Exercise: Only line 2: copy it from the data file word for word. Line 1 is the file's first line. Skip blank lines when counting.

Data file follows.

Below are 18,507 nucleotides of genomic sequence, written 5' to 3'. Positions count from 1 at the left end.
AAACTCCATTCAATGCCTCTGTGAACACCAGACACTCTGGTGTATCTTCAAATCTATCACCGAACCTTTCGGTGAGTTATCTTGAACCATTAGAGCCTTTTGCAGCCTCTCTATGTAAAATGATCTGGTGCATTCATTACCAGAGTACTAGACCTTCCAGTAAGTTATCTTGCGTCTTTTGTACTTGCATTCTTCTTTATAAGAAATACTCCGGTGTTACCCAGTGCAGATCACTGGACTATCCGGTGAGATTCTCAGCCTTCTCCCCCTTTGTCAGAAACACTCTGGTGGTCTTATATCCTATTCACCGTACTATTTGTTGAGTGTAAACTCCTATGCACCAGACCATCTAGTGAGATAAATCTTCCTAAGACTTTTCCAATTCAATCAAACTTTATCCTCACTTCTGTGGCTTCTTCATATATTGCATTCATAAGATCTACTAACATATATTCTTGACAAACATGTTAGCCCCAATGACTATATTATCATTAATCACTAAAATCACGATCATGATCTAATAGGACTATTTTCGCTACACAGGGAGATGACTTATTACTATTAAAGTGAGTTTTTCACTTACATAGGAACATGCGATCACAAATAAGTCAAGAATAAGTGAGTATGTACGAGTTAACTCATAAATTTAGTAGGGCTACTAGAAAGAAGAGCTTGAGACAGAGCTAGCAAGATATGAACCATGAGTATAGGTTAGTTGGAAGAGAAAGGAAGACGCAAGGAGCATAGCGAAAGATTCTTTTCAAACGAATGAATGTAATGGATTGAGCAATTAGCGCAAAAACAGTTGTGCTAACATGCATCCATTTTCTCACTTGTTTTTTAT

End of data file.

AAACTCCATTCAATGCCTCTGTGAACACCAGACACTCTGGTGTATCTTCAAATCTATCACCGAACCTTTCGGTGAGTTATCTTGAACCATTAGAGCCTTTTGCAGCCTCTCTATGTAAAATGATCTGGTGCATTCATTACCAGAGTACTAGACCTTCCAGTAAGTTATCTTGCGTCTTTTGTACTTGCATTCTTCTTTATAAGAAATACTCCGGTGTTACCCAGTGCAGATCACTGGACTATCCGGTGAGATTCTCAGCCTTCTCCCCCTTTGTCAGAAACACTCTGGTGGTCTTATATCCTATTCACCGTACTATTTGTTGAGTGTAAACTCCTATGCACCAGACCATCTAGTGAGATAAATCTTCCTAAGACTTTTCCAATTCAATCAAACTTTATCCTCACTTCTGTGGCTTCTTCATATATTGCATTCATAAGATCTACTAACATATATTCTTGACAAACATGTTAGCCCCAATGACTATATTATCATTAATCACTAAAATCACGATCATGATCTAATAGGACTATTTTCGCTACACAGGGAGATGACTTATTACTATTAAAGTGAGTTTTTCACTTACATAGGAACATGCGATCACAAATAAGTCAAGAATAAGTGAGTATGTACGAGTTAACTCATAAATTTAGTAGGGCTACTAGAAAGAAGAGCTTGAGACAGAGCTAGCAAGATATGAACCATGAGTATAGGTTAGTTGGAAGAGAAAGGAAGACGCAAGGAGCATAGCGAAAGATTCTTTTCAAACGAATGAATGTAATGGATTGAGCAATTAGCGCAAAAACAGTTGTGCTAACATGCATCCATTTTCTCACTTGTTTTTTAT